Wednesday, 21 October 2009

Never Say Never Again…

hingis_shadow (Photo: The Canadian Press)

"No, no, no, sure," the 29-year-old Swiss told French sports daily L'Equipe when asked whether she planned another comeback.

"You can't just snap your fingers and say 'let's go and play the Australian Open'".

"I've got a nice house, my four horses," Hingis said. "On the tour, I had no life."

Hingis added that even without being tested positive, she likely would have retired.

"If I had won the four Grand Slam tournaments, maybe I would have continued," she said. "But I was on a downslope. And I was suspended for two years, and that was it."

Hingis, who spent 209 weeks at No. 1 in the women's rankings and won five Grand Slam singles titles, said she went through hard times during her suspension.

"I didn't have the right to play any competition, even in another Olympic sport," she said. "I didn't have the right to feature in equestrian competition, even at an amateur level ... I'm not sure I have completely recovered."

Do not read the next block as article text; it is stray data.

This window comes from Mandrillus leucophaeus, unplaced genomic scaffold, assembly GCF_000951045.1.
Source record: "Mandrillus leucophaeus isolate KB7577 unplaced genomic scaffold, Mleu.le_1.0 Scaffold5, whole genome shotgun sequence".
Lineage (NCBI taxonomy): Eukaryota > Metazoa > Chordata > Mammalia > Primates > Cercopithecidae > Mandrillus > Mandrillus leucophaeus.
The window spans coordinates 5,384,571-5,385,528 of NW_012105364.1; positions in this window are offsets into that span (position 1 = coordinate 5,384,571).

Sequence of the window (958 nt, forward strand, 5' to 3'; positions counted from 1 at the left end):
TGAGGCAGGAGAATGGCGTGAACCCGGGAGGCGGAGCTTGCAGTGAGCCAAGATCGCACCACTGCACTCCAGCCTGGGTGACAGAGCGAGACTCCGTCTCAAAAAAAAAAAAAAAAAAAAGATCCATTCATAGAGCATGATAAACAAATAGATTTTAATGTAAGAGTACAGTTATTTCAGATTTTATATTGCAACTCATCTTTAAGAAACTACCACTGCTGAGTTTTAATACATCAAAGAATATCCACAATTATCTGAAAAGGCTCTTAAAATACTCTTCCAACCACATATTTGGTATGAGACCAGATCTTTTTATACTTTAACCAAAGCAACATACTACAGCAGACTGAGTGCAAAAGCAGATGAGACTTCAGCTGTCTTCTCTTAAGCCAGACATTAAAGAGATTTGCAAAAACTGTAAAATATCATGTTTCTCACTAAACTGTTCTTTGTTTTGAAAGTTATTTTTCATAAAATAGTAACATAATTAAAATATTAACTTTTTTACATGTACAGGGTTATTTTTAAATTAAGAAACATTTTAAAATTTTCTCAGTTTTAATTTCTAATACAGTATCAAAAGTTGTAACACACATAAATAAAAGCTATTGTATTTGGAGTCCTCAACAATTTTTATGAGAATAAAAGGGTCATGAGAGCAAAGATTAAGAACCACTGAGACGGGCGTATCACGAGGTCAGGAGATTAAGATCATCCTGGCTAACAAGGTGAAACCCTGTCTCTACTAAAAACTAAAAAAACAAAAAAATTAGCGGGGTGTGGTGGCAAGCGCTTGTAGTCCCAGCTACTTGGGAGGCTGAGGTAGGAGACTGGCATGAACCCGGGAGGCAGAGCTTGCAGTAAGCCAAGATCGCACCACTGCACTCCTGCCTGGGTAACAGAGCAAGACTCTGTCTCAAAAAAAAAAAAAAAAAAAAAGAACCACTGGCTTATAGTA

-- Martina Hingis rules out a Pre-Safinite led Comeback

You should never say never, and with the summer of comebacks we’ve just experienced, I probably “never” will again.

But did anyone really expect one from Hingis?

After the way in which the ITF comprehensively put paid to the remainder of her career, and the ‘boys will be boys’ treatment afforded to Gasquet, you can understand her bitterness.

She paints a bleak picture of her form over 2007. A little overly-bleak if you ask me.

It’s worth remembering she finished 2006 ranked #7 in the world. She was beset with injuries the following year, and lost some matches you’d normally have expected her to have won, but also picked up a title in Tokyo taking out Ana Ivanovic in the final, who from what I remember was taking the WTA by storm, and just three months away from her first Slam final.

With the tour in 2008, let’s say, lacking the ‘soul’ of previous years, I just wonder what might have been had she only received a cursory ban (months rather than years); might she, for example, have found it easier to bounce back and re-establish herself in the top ten in the absence of Sharapova and Henin?

That said, there’s something distinctly unsettling in watching a former great being unwilling to retire gracefully. Deciding to play in Melbourne isn’t something you do at the drop of a hat, and Martina certainly doesn’t strike me as the type to risk being exposed to the sort of ridicule a poor showing there would entail.

Interestingly though, it is only the Aussie Open that she’s strictly ruled out. Or so it would appear.

I’d like to know the odds of a Henin-like ‘personal journey’ over the next year.

No, seriously.

Never Say Never Again.

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